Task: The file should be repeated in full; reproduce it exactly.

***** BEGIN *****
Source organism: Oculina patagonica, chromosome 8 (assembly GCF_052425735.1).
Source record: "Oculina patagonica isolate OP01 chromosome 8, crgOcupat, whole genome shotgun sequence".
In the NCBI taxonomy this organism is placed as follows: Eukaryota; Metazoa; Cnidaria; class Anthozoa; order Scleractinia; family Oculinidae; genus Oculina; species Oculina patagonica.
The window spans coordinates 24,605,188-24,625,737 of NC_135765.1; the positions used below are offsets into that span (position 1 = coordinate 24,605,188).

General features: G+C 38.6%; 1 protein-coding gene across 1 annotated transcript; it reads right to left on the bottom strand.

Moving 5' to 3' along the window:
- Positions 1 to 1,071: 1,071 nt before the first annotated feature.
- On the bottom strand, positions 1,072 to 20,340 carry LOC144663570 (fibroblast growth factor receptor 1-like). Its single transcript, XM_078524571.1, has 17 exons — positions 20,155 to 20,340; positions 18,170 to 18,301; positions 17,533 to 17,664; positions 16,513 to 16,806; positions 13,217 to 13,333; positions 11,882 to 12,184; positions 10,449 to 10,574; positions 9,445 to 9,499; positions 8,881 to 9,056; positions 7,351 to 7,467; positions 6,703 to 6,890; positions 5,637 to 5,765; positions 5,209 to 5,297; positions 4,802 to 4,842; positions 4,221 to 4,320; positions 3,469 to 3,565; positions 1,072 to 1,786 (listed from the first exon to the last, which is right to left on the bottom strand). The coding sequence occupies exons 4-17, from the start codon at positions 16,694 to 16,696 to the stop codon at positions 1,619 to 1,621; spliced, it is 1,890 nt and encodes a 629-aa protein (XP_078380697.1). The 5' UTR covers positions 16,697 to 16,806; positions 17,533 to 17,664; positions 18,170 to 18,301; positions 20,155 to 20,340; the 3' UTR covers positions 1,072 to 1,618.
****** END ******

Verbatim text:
Source organism: Oculina patagonica, chromosome 8 (assembly GCF_052425735.1).
Source record: "Oculina patagonica isolate OP01 chromosome 8, crgOcupat, whole genome shotgun sequence".
In the NCBI taxonomy this organism is placed as follows: Eukaryota; Metazoa; Cnidaria; class Anthozoa; order Scleractinia; family Oculinidae; genus Oculina; species Oculina patagonica.
The window spans coordinates 24,605,188-24,625,737 of NC_135765.1; the positions used below are offsets into that span (position 1 = coordinate 24,605,188).

General features: G+C 38.6%; 1 protein-coding gene across 1 annotated transcript; it reads right to left on the bottom strand.

Moving 5' to 3' along the window:
- Positions 1 to 1,071: 1,071 nt before the first annotated feature.
- On the bottom strand, positions 1,072 to 20,340 carry LOC144663570 (fibroblast growth factor receptor 1-like). Its single transcript, XM_078524571.1, has 17 exons — positions 20,155 to 20,340; positions 18,170 to 18,301; positions 17,533 to 17,664; positions 16,513 to 16,806; positions 13,217 to 13,333; positions 11,882 to 12,184; positions 10,449 to 10,574; positions 9,445 to 9,499; positions 8,881 to 9,056; positions 7,351 to 7,467; positions 6,703 to 6,890; positions 5,637 to 5,765; positions 5,209 to 5,297; positions 4,802 to 4,842; positions 4,221 to 4,320; positions 3,469 to 3,565; positions 1,072 to 1,786 (listed from the first exon to the last, which is right to left on the bottom strand). The coding sequence occupies exons 4-17, from the start codon at positions 16,694 to 16,696 to the stop codon at positions 1,619 to 1,621; spliced, it is 1,890 nt and encodes a 629-aa protein (XP_078380697.1). The 5' UTR covers positions 16,697 to 16,806; positions 17,533 to 17,664; positions 18,170 to 18,301; positions 20,155 to 20,340; the 3' UTR covers positions 1,072 to 1,618.